The Holy Spirit, the Paraclete-Advocate. In His discourse at the Last Supper Jesus announces His imminent departure from this earth (Jn 13.33; 14.2; 16.5), but He also tells His disciples of a return that is to follow very shortly after this absence (14.18, 28). This return is then explained in terms of the abiding presence of the Spirit of the glorified Lord who will be sent from the Father and the Son after the Son's glorification (16.711; see also7.39). When the holy spirit is first mentioned in this context, He is described as "another Paraclete" (14.16). Jesus is the primary and, in a certain sense, even the unique Paraclete; the Holy Spirit is "another" only in the sense that through Him Jesus will remain forever present with the Apostles and with all who through them come to believe in Him. They and their spiritual descendants in the Church will not be left like defenseless orphans to become the prey of an evil world; they will have a permanent advocate to plead their cause before the just tribunal of God against all the evil tribunals of this world (14.1618). The usage of the term here is similar to, but broader than, that in 1 Jn 2.1. The Paraclete who is the Spirit of the glorified Christ, in defending the Church, must condemn the world that has wrongfully accused it. Here the defender is also a prosecutor. This activity of the Spirit-Paraclete can be perceived only by faith; even though this divine Advocate is the very "Spirit of truth"(14.16; 15.26; 16.13), the world will not listen to Him (14.17).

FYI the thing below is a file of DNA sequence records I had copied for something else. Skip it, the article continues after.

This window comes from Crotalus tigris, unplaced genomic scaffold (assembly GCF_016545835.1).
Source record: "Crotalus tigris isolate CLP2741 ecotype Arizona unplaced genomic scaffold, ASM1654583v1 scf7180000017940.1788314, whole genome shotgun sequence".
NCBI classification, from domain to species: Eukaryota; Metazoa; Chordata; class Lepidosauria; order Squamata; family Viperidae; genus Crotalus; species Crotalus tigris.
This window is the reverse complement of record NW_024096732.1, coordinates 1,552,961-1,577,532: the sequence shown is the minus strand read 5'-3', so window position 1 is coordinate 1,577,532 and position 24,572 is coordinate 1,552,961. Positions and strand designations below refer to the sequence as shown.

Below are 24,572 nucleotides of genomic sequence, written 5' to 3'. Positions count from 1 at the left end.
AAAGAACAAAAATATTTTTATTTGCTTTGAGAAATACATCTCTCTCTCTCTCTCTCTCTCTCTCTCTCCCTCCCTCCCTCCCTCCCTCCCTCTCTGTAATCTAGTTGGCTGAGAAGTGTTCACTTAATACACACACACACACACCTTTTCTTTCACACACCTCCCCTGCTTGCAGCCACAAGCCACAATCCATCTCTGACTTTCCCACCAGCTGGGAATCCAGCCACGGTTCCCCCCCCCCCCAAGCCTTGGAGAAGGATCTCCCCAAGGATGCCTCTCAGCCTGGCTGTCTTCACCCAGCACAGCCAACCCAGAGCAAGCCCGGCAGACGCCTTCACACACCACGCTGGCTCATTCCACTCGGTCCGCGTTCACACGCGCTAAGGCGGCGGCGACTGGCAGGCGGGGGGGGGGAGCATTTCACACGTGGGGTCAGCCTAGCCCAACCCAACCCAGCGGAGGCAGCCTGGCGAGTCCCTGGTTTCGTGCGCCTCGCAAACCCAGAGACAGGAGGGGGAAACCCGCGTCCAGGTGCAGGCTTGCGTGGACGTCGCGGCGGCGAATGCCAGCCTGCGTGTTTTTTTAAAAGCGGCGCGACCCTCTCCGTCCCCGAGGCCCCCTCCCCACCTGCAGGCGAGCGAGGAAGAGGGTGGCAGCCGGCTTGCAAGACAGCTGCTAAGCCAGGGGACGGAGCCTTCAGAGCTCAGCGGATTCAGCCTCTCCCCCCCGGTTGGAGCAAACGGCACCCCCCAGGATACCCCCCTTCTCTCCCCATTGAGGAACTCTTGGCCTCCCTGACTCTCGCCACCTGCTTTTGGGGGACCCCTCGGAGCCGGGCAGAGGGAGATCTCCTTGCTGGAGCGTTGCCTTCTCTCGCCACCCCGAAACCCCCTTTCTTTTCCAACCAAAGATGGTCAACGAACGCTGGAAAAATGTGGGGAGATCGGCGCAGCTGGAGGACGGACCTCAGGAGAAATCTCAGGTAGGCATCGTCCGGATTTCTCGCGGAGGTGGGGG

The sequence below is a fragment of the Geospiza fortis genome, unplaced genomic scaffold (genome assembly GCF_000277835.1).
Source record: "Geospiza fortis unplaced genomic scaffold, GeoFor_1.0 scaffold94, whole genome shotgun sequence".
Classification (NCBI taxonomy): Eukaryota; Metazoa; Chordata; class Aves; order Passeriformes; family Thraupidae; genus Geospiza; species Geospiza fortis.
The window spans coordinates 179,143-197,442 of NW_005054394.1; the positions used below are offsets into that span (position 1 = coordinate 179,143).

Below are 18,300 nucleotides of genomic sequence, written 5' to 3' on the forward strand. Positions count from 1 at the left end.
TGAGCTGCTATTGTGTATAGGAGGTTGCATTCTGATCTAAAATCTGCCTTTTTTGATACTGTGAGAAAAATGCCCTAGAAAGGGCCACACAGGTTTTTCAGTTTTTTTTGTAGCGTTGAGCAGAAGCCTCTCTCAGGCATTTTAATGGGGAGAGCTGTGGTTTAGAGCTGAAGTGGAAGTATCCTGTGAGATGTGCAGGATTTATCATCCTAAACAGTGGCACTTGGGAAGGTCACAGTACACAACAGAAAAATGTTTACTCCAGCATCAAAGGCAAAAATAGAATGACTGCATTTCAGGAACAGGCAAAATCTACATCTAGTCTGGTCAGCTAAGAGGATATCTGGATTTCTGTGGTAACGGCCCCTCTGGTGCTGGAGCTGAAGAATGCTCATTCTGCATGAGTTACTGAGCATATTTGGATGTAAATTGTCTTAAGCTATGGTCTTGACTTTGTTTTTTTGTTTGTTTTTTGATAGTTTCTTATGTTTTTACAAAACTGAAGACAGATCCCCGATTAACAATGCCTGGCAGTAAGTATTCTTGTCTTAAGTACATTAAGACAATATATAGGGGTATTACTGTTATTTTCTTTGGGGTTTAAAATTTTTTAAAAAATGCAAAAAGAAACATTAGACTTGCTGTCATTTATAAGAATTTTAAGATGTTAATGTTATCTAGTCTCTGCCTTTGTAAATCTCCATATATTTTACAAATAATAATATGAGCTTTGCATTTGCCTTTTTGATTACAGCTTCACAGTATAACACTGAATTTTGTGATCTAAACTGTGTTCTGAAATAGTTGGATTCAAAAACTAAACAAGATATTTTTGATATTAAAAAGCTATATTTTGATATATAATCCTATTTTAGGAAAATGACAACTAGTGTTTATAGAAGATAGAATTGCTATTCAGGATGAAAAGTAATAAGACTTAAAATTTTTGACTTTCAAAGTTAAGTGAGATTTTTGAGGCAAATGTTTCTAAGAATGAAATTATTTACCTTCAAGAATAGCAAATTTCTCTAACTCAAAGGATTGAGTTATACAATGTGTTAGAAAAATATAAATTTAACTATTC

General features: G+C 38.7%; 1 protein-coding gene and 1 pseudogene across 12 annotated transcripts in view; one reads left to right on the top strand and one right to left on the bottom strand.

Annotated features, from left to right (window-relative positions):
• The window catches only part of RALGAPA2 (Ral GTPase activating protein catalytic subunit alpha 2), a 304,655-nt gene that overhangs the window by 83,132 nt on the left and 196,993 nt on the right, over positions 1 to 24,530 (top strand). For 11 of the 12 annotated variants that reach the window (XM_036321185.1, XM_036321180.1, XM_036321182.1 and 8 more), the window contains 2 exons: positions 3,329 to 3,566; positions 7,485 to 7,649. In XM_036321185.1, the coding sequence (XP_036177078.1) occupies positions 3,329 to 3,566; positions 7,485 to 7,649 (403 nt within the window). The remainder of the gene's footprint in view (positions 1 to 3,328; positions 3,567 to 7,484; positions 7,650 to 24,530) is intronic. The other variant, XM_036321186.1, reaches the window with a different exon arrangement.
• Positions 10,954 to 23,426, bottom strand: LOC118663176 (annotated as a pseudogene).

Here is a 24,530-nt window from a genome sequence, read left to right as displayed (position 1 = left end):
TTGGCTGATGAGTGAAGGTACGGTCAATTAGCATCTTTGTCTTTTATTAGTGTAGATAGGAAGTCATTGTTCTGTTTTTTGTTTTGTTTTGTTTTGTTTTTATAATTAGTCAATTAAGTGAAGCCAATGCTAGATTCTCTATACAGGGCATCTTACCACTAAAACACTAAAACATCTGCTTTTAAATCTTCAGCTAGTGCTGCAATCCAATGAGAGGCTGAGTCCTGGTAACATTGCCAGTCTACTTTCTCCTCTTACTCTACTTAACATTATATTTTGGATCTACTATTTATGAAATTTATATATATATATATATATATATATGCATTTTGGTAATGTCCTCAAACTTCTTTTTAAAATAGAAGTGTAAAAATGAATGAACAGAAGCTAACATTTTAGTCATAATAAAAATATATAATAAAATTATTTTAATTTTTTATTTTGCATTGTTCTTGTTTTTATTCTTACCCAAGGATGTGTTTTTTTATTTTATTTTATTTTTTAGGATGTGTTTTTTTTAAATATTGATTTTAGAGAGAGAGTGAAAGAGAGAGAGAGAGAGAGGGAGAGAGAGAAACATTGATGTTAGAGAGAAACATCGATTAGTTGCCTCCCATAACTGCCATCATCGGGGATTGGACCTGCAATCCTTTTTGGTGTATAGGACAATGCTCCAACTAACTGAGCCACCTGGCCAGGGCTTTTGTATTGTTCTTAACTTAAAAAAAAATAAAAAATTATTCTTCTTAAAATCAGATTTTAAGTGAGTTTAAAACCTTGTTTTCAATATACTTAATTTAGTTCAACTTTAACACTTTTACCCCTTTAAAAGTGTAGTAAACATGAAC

The Holy Spirit, the Paraclete-Defender. The next passage where the Spirit-Paraclete appears is Jn 14.26. This time only one aspect of His dual role as defenderprosecutor is stressed. He must keep the Apostles ever mindful of all that Jesus has taught them and make plain to them what they have not yet fully understood (see also 16.1215), for only insofar as they remain faithful to His teaching can their divine Advocate prove them blameless before the judgment seat of God against all the accusations of this world (16.14). In these two Paraclete passages in John ch. 14, the Spirit appears primarily as the Advocate defending the Apostles and the Church.